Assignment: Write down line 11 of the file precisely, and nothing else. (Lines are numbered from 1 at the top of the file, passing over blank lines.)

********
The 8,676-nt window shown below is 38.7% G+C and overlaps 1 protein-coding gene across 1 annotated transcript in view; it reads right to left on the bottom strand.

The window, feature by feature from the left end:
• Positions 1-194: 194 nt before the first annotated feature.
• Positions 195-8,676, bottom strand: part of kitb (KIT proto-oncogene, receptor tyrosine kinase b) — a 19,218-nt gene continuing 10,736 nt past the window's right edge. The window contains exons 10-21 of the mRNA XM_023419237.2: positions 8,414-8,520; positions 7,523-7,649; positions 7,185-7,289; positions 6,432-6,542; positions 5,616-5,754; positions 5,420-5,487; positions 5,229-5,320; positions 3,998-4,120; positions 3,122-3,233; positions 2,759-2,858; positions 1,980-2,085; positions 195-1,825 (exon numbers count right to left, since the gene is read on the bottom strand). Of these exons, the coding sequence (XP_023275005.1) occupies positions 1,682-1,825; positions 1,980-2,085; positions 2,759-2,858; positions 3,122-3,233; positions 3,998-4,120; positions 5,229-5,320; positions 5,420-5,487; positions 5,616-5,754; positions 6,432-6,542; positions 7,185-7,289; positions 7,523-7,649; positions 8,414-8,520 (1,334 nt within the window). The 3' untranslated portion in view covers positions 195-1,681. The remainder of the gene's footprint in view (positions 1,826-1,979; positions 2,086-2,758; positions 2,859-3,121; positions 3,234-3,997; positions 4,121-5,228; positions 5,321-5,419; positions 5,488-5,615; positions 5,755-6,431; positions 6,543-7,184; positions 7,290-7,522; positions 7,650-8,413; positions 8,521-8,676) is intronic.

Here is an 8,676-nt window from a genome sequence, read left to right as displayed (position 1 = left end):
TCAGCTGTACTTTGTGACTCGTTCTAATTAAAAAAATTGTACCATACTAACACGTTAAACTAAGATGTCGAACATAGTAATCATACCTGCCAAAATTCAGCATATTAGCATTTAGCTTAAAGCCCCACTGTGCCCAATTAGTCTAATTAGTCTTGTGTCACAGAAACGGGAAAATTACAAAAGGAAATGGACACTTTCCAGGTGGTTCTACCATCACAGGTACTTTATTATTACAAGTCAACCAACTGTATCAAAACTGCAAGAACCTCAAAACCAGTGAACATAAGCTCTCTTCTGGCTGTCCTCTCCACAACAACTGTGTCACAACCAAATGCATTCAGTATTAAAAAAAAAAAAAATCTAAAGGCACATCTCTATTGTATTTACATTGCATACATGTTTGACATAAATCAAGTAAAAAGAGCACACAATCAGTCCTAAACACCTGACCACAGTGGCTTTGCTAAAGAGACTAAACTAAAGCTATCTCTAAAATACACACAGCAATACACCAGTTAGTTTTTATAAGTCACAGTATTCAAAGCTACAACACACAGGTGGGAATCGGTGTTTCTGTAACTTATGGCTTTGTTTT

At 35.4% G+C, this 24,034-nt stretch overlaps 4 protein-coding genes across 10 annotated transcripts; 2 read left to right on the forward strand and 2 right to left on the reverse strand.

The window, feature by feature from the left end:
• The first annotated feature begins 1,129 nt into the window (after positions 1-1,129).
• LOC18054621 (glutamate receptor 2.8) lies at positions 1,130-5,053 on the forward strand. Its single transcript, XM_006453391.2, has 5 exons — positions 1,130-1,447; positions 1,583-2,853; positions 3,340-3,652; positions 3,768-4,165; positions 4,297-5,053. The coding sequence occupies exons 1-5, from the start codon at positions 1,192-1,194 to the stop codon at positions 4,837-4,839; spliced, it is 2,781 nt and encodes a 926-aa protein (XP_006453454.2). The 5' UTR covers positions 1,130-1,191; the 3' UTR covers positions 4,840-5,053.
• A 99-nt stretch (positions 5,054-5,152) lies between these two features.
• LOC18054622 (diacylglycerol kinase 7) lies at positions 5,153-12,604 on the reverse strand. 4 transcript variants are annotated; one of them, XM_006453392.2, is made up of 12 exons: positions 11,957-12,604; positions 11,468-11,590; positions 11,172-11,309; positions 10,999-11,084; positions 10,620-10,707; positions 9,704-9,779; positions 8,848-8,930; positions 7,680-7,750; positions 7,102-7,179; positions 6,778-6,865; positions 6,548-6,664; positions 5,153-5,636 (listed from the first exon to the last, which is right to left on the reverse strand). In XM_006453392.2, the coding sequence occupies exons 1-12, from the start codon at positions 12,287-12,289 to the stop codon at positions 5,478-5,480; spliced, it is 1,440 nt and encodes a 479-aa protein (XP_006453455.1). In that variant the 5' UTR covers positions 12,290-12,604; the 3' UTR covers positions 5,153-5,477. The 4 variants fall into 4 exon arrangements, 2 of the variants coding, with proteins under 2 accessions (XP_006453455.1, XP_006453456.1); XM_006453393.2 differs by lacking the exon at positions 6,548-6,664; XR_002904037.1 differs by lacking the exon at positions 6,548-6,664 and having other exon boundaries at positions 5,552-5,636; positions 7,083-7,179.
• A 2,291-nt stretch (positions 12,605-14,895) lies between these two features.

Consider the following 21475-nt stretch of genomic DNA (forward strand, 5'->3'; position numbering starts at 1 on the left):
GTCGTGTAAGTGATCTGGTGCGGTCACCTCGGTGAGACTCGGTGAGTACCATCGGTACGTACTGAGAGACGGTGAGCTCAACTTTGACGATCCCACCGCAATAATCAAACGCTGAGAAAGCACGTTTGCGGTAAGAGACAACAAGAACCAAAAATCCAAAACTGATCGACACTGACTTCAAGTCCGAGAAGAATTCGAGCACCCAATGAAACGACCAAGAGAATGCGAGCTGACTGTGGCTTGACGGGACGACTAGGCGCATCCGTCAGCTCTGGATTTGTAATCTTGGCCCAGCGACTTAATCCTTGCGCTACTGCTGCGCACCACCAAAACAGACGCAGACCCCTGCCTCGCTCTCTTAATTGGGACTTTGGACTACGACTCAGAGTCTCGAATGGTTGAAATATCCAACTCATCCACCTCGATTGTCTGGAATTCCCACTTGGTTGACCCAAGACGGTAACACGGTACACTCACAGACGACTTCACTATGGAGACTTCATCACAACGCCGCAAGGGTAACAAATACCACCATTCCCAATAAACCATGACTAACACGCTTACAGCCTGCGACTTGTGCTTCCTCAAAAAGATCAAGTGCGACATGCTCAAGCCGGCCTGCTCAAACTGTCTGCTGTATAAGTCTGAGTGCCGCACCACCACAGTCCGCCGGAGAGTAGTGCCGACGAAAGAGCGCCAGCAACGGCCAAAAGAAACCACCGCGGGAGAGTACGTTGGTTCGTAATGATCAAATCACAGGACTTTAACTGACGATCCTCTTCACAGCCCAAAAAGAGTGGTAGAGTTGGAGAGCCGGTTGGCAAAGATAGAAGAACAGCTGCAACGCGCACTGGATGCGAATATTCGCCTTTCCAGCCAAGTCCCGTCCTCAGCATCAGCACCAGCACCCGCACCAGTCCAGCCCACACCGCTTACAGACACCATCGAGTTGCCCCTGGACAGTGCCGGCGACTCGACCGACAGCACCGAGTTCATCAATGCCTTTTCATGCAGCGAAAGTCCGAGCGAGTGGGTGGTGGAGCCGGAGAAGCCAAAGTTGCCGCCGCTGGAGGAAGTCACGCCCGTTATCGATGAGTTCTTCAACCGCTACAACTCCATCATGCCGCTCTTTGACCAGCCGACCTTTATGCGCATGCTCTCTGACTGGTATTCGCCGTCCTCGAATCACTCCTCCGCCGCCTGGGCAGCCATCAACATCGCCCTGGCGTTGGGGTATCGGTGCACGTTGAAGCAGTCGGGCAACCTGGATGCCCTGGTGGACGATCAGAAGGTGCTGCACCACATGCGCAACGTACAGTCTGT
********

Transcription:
• A 99-nt stretch (positions 5,054-5,152) lies between these two features.